Tag Archives: Genesis 36-38

January 13, 2018 Bible Study — Jacob’s Sons Start To Assimilate

I am using the daily Bible reading schedule from “The Bible.net” for my daily Bible reading.

Today, I am reading and commenting on Genesis 36-38.

    Today’s passage starts with an account of the descendants of Esau, including a list of some of the early kings of Edom. I do not know what the significance of this is for us today. From there the passage goes on to tell us about Joseph. From this passage we learn that Joseph was a naive, spoiled young man. Jacob loved Joseph more than his other sons, and Joseph loved his father more than his brothers. This combination led to Joseph’s older brothers hating him, but it does not appear that Joseph realized this. When I consider the dreams which Joseph related to his brothers and father, I go back and forth about what I think Joseph meant by telling them the dreams. Sometimes I think that Joseph thought of the dreams as really strange dreams and told his brothers about them in order to have a topic of conversation. Other times I think that he told them about the dreams as a sort of “Well, you can treat me like this now, but one day…” In either case, telling his brothers about his dreams exacerbated their anger towards him. The combination of their resentment of the special treatment Joseph received and of the fact that he told their father about the previous misdeeds of some of his brothers led his brothers to be convinced that he was coming to spy on them (which was at least partially true, although not a concern if they were not doing anything wrong). It is interesting that neither Reuben nor Judah wished to kill Joseph.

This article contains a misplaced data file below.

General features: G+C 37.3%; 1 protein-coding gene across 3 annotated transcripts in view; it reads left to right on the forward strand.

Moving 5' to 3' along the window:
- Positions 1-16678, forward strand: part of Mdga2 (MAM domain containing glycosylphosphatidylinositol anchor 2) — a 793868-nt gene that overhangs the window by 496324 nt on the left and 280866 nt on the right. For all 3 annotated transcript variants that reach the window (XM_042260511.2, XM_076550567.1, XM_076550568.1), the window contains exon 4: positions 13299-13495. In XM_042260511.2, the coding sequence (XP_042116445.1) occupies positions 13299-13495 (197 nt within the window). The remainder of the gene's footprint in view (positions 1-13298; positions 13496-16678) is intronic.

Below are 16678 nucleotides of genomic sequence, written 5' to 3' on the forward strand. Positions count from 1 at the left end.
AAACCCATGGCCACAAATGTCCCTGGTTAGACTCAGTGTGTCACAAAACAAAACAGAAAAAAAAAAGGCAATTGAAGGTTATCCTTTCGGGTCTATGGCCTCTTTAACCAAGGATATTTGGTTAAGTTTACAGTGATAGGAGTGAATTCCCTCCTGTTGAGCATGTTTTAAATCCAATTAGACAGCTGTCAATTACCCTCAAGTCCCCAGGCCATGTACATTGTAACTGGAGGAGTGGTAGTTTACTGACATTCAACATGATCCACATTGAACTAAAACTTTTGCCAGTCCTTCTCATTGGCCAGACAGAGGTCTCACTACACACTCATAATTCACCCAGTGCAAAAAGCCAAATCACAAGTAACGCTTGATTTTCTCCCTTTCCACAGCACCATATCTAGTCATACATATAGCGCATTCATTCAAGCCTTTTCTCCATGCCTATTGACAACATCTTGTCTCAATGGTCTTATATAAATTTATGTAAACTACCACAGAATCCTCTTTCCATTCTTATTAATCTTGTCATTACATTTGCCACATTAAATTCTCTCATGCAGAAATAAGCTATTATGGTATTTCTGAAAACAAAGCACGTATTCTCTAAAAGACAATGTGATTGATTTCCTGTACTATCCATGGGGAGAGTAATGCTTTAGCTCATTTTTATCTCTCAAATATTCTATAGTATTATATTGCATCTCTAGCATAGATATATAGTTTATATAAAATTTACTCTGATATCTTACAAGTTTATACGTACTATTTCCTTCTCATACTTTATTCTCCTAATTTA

After Joseph is sold into slavery by his brothers we have the story of Judah and Tamar. This story highlights why God sent the descendants of Jacob into Egypt. We see here that Jacob’s sons were becoming assimilated into the culture of Canaan, at least Judah, but I think we can figure that the rest of them behaved similarly. Judah married a local woman and had children with her. He arranged for his sons to marry local women. His best friend was a local and Judah practiced the local worship, at least to the extent of consorting with temple prostitutes. All of these things indicate that Judah, and probably his brothers, were gradually assimilating into the local culture. Something which both Abraham and Isaac sought to keep from happening.

January 13, 2016 Bible Study — Joseph and Why the Descendants of Jacob Needed to Go to Egypt

This year I switched from using One Year Bible Online for my daily Bible reading to the daily Bible reading schedule from “The Bible.net”.

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Today, I am reading and commenting on Genesis 36-38.

    Joseph was a spoiled young man, but probably naive. When Joseph had the two dreams recounted in this passage, I do not think he thought it meant that his father and brothers would be subservient to him. I think he thought that these were really cool, strange dreams. Nevertheless, he offended his brothers by telling them the dreams. This was just one of several things which Joseph did which irritated and angered his brothers. They were probably more angered by the fact that he acted as a spy on them for their father. I am guessing that it never occurred to Jacob that his other sons might not share his love for Joseph. For that matter, Jacob probably did not realize how much he favored Joseph over his other sons. There is a lesson here for parents about being careful about how they treat their favorite child.

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    I have long interpreted the story of Judah and Tamar as partially an example of why the Egyptian captivity was necessary for the Israelites to truly become God’s people. The method which Tamar used to seduce Judah suggests that Judah (and his brothers) were starting to adopt some of the practices of the people among whom they lived. Judah willingly slept with what he thought was a temple prostitute. Despite resisting the attempt by the people of Schechem to assimilate them, Jacob’s sons were adopting the practices of the people among whom they lived. As a side note. I want to mention that Onan’s sin was not masturbation. His sin was a selfish unwillingness to provide his dead brother with an heir.